Newspaper article International New York Times

A Banker Warns about Climate Change ; Global Warming Is Threat to Financial Stability, Says Bank of England Chief

Newspaper article International New York Times

A Banker Warns about Climate Change ; Global Warming Is Threat to Financial Stability, Says Bank of England Chief

Article excerpt

Mark Carney, the governor of the Bank of England, says catastrophes caused by global warming could do significant damage to the world's financial stability.

A new speech about climate change is fascinating both for what it says and who said it.

Mark Carney, the governor of the Bank of England, declared that the warming climate presented major risks for the global economy and global financial stability, and that businesses and regulators needed to move more quickly to try to contain the potential economic damage even though it may seem uncertain and far off.

His warning, delivered in a 4,400-word speech with ample footnotes on Tuesday, is the latest example of how climate change has moved beyond theoretical scientific debates to the start of practical planning for safeguarding the economy and business.

"We don't need an army of actuaries to tell us that the catastrophic impacts of climate change will be felt beyond the traditional horizons of most actors -- imposing a cost on future generations that the current generation has no direct incentive to fix," he said.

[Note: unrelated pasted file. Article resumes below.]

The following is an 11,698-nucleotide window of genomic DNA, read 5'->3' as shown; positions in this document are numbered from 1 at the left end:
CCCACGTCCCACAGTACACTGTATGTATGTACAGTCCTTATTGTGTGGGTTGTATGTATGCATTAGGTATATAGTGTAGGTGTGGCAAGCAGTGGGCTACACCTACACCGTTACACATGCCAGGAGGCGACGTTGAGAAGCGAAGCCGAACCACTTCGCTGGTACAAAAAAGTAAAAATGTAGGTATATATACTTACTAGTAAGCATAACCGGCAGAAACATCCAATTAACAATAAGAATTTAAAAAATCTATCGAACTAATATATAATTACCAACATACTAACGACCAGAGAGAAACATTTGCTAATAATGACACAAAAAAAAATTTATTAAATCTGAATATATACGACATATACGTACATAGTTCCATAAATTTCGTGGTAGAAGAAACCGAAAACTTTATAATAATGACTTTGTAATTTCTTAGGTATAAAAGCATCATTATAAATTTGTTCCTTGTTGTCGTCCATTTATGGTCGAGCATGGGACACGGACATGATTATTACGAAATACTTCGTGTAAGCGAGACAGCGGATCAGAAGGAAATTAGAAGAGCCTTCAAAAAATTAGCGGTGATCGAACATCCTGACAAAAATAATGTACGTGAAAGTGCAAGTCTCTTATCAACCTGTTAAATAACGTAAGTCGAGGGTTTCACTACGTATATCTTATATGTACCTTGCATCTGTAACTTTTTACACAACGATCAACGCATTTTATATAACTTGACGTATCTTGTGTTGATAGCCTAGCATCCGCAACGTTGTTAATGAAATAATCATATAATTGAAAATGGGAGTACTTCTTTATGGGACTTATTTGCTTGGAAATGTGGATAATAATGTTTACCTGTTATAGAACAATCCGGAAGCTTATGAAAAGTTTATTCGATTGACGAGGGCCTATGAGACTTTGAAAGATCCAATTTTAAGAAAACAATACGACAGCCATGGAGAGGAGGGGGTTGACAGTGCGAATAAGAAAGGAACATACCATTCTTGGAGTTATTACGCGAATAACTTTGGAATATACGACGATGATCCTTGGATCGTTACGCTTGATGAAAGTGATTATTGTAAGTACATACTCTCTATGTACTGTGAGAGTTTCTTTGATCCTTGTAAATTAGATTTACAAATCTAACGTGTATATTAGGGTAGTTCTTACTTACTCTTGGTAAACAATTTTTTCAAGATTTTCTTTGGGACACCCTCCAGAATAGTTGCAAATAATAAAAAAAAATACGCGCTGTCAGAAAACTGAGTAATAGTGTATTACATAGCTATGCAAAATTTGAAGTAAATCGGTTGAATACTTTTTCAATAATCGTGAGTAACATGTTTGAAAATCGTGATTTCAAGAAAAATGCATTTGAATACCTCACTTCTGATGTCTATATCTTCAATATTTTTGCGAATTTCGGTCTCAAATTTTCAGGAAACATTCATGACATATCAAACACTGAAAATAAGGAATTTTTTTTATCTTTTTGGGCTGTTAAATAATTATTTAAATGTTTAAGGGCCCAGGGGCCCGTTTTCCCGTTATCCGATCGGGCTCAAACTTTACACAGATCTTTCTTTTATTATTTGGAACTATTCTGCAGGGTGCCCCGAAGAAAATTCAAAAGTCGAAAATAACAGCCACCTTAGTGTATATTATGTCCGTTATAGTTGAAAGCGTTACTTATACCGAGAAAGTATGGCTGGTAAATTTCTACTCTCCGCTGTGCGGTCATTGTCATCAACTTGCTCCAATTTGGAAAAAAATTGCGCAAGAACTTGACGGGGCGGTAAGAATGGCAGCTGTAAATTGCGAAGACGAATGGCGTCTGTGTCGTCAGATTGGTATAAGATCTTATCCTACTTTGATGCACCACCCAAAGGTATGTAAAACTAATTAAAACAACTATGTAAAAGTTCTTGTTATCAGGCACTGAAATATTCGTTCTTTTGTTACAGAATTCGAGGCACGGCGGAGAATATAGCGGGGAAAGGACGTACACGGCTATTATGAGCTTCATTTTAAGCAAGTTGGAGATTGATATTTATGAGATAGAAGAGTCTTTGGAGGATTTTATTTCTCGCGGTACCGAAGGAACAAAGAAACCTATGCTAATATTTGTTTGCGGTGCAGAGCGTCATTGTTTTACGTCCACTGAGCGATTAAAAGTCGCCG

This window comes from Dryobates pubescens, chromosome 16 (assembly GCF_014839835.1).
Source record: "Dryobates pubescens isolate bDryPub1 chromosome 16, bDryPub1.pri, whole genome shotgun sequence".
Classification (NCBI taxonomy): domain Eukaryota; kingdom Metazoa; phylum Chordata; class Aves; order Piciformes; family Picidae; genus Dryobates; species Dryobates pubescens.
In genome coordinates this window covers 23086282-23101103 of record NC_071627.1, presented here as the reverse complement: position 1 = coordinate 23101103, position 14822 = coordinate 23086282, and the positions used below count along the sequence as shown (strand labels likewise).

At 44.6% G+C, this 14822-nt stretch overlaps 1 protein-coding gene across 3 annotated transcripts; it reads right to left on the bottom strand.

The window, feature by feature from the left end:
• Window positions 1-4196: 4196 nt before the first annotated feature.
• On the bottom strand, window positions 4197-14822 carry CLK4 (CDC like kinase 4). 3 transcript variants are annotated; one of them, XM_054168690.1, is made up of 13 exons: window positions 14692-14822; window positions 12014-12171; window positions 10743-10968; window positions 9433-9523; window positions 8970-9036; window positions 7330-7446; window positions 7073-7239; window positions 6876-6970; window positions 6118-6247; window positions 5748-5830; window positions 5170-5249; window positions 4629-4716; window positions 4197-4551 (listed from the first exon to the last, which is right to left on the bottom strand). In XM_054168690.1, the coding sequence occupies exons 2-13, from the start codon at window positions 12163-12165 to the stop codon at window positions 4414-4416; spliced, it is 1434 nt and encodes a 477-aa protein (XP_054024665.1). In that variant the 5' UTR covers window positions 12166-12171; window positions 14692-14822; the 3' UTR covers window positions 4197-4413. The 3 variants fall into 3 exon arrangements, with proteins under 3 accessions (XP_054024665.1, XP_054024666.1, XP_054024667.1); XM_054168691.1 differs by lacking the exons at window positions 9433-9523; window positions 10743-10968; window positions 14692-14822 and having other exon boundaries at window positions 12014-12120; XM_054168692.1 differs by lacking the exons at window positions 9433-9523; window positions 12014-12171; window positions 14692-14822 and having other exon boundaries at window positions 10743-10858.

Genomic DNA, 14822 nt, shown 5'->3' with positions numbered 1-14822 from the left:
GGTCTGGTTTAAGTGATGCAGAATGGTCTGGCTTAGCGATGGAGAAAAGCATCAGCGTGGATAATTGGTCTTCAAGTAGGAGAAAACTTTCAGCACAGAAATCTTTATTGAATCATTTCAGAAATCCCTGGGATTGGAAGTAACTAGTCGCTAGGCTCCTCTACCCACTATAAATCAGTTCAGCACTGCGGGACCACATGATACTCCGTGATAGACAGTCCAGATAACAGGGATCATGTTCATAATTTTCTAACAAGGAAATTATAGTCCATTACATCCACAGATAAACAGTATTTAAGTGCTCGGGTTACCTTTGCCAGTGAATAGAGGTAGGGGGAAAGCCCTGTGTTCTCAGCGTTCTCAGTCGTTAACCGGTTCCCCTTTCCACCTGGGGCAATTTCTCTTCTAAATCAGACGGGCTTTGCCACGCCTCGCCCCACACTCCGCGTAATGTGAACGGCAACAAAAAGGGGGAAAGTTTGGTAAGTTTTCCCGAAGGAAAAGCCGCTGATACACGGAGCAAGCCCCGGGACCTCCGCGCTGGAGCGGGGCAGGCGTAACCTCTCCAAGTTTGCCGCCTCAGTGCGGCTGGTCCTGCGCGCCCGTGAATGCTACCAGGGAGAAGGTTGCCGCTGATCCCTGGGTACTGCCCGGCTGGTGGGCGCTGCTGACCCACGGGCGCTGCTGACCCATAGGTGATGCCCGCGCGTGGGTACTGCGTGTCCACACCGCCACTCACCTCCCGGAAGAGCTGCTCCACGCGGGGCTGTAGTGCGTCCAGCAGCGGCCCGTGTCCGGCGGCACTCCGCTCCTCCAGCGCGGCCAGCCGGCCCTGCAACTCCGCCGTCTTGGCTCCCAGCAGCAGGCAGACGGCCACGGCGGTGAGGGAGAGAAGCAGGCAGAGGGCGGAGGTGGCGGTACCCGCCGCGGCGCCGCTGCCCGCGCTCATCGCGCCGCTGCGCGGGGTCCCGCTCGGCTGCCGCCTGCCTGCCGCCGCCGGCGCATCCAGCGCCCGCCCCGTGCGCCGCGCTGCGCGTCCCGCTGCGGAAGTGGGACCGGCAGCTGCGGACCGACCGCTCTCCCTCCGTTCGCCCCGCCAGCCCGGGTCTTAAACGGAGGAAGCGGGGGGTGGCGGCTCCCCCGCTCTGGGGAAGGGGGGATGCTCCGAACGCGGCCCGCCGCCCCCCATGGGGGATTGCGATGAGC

"In other words," he added, "once climate change becomes a defining issue for financial stability, it may already be too late."

Mr. Carney calls the economic challenges around climate the "tragedy of the horizon," in contrast to the long-noted economic phenomenon of the "tragedy of the commons." That is, the costs of a warming climate come on a time scale and with an uncertainty that go beyond the usual multiyear business cycle, beyond political cycles of presidential and parliamentary elections, or as he puts it, beyond "the horizon of technocratic authorities, like central banks, who are bound by their mandates."

It might seem odd for a central banker to be talking about a long- term problem of global climate, all the more so when the global economy is looking rather shaky. After all, the job is typically to worry about price inflation and the banking system.

But if you back up and define a central banker's job a little more broadly -- to worrying about the economy and the stability of the financial system writ large -- it quickly becomes clear why climate matters.

Consider that a housing bubble largely concentrated in a handful of Sun Belt American states and in Spain and Ireland set in motion events that eight years ago caused a financial crisis from which the world economy has still not fully healed. It's easy to imagine how the effects of a shifting climate could similarly ripple through both the financial system and the real economy in ways that are impossible to predict with any precision today.

Global insurers are already facing a higher frequency of large, expensive disasters from extreme weather, and in the future could face untold liabilities as the losers from a warming planet try to extract compensation from the (insured) companies that profited from fossil fuel production. …

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